CTE in high school is a bridge to college

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Career and technical education (CTE) programs in high school provide a clear path to postsecondary education and career success, according to a “data story” by the U.S. Education Department.

The data show the potential benefits – including completing a community college credential and a well-paying job – of a concentrated sequence of CTE courses in high school.

“Concentrating in CTE can provide students with a strong foundation of technical knowledge and employability skills to complement their academic studies and prepare them for both college and career options,” ED said.

Student participation in high school CTE is relatively high. Among those who entered high school in 2009, 77% had earned at least one CTE credit by their senior year in 2013. However, less than half of CTE participants in high school (37%) concentrated in a specific area of CTE. The report refers to students who earned two or more credits within a single program of study, such as health science or business, as “CTE concentrators.”

Dual enrollment

Nearly all public school districts offered CTE programs to high school students, according to the report. About three-fourths of these districts offered dual-credit CTE courses that earn both high school and postsecondary credit.

Among public school districts with CTE programs in 2016-17, 73% offered dual credit; 77% offered on-the-job training, such as internships or clinical experiences; 63% offered mentoring by employers; and 31% offered mentorships.

CTE programs were delivered in varied locations. The vast majority (83%) were offered at a high school. More than a third (35%) were offered at a two-year community or technical college or a four-year institution.

CTE concentrations in STEM and STEM-related career clusters represented one-third of all CTE concentrations in high school in 2017.

According to ED, science, technology, engineering and mathematics (STEM) “are critical disciplines for a society whose economic growth and adaptability are dependent upon innovation.”

The most common career clusters overall in high schools in 2017 were, in order: arts, audiovisual technology and communication; business management and administration; and health science.

Indicators of success

The report finds high school students who were CTE concentrators graduated from high school at higher rates (94%) than their non-concentrator peers (86%).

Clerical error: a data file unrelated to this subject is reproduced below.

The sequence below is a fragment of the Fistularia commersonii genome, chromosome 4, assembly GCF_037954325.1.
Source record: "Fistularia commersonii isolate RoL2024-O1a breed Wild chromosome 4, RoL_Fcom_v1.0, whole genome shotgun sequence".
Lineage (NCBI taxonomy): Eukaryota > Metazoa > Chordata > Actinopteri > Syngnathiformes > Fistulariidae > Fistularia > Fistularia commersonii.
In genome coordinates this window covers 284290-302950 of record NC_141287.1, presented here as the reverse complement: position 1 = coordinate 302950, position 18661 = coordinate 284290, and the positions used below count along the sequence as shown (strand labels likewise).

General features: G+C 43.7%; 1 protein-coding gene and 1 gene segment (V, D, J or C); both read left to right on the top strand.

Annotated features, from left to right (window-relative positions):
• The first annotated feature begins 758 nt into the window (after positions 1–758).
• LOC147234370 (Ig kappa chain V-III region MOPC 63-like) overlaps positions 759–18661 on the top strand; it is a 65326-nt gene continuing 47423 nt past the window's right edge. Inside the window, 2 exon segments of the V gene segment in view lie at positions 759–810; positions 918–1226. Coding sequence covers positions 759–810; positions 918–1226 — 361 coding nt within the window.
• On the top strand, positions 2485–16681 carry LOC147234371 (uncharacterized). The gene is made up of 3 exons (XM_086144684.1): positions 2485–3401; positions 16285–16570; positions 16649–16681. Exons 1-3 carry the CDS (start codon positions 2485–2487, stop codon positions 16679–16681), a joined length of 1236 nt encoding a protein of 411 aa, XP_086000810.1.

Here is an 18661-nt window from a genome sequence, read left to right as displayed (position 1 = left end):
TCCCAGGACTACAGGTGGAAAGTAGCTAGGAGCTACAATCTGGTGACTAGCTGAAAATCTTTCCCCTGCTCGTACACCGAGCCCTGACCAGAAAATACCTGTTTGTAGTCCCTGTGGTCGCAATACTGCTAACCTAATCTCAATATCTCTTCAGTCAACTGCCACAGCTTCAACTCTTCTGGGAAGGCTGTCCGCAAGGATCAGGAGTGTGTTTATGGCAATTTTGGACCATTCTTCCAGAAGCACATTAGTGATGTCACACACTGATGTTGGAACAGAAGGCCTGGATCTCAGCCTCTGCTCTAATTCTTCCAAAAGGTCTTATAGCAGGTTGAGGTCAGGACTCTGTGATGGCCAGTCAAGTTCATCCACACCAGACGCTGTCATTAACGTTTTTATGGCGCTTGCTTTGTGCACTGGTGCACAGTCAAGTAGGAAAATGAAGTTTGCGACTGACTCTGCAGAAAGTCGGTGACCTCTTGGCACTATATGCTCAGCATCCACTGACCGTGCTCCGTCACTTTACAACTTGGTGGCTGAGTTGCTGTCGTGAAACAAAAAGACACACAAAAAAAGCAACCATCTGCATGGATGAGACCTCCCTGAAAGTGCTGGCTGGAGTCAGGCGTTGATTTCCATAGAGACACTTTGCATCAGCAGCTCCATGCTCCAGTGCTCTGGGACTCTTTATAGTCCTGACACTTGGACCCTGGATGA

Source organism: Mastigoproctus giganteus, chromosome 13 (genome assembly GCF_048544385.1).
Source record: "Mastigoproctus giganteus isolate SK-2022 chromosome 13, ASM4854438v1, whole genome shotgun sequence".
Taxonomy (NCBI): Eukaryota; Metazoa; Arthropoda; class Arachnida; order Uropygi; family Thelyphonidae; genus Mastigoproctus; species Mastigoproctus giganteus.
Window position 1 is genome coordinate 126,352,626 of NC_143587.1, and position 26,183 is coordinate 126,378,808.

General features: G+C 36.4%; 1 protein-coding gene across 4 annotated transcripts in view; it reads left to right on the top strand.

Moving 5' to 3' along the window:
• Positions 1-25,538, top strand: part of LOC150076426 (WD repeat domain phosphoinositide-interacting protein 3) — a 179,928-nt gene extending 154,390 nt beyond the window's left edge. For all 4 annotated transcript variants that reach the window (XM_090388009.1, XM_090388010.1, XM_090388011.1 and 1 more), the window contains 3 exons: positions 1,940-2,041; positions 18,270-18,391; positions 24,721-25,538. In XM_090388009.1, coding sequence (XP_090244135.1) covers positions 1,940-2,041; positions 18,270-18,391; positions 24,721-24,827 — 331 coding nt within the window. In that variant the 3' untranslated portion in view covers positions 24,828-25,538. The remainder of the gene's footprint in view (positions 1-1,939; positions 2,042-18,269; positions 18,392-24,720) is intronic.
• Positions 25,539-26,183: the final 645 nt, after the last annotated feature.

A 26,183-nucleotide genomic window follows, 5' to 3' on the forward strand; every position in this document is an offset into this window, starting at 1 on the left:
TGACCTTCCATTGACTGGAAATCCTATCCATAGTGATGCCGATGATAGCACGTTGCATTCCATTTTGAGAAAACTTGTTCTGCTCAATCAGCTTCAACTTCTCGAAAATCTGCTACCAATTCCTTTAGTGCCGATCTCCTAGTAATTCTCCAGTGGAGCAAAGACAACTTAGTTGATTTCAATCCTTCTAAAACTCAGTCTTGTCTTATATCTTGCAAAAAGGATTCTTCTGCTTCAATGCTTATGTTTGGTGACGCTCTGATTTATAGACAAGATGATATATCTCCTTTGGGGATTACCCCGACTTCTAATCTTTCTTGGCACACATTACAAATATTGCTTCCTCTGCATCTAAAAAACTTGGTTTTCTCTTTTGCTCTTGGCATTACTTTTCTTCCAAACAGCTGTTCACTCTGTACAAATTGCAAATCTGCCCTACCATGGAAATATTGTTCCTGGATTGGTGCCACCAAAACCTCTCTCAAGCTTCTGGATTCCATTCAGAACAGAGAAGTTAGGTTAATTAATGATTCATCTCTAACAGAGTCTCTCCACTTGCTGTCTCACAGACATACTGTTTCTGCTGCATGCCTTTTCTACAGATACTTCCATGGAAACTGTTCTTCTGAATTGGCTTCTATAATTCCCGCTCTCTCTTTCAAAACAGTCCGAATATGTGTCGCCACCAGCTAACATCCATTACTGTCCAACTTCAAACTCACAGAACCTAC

However, the department cautions against using the findings to draw conclusions about the effectiveness of CTE “because these data do not account for differences in both observable and unobservable characteristics. Such descriptive data do not imply causation.”

Among concentrators, 72% enrolled in postsecondary education within two years of high school graduation and 84% enrolled within eight years.

High school students who were CTE concentrators also were more likely than non-concentrators to earn an associate degree as their highest level of educational attainment within eight years of their expected high school graduation.

Within eight years of high school graduation, 34% of CTE concentrators completed some college but didn’t earn a credential, 11% earned a certificate, and 11% earned an associate degree.

Among non-concentrators, 33% had completed some college, 10% earned a certificate and 7% earned an associate degree.

Higher earnings

High school students who were CTE concentrators were employed full-time at higher rates (72%) eight years after their expected high school graduation compared to non-concentrators (67%).

Eight years after their expected high school graduation, the median annual earnings for CTE concentrators were higher than for non-concentrators.
Among concentrators, 15% earned $45,000 or more, 44% earned 20,000 to $44,999 and 41% earned less than $20,000.

Among non-concentrators, those percentages are, respectively, 14%, 40% and 45%.

According to the report, participation in CTE in high school can ultimately help the U.S. fill the “middle-skills” jobs shortage. There are 30 million jobs in the U.S. that do not require a bachelor’s degree – but do require a certificate or associate degree – and pay median earnings of $55,000 or more.

“CTE provides an important avenue for young adults to gain these skills beginning in high school,” ED noted. And that’s important because filling middle-skills jobs is critical to maintaining the nation’s competitiveness.

About the Author

Ellie Ashford
is associate editor of Community College Daily.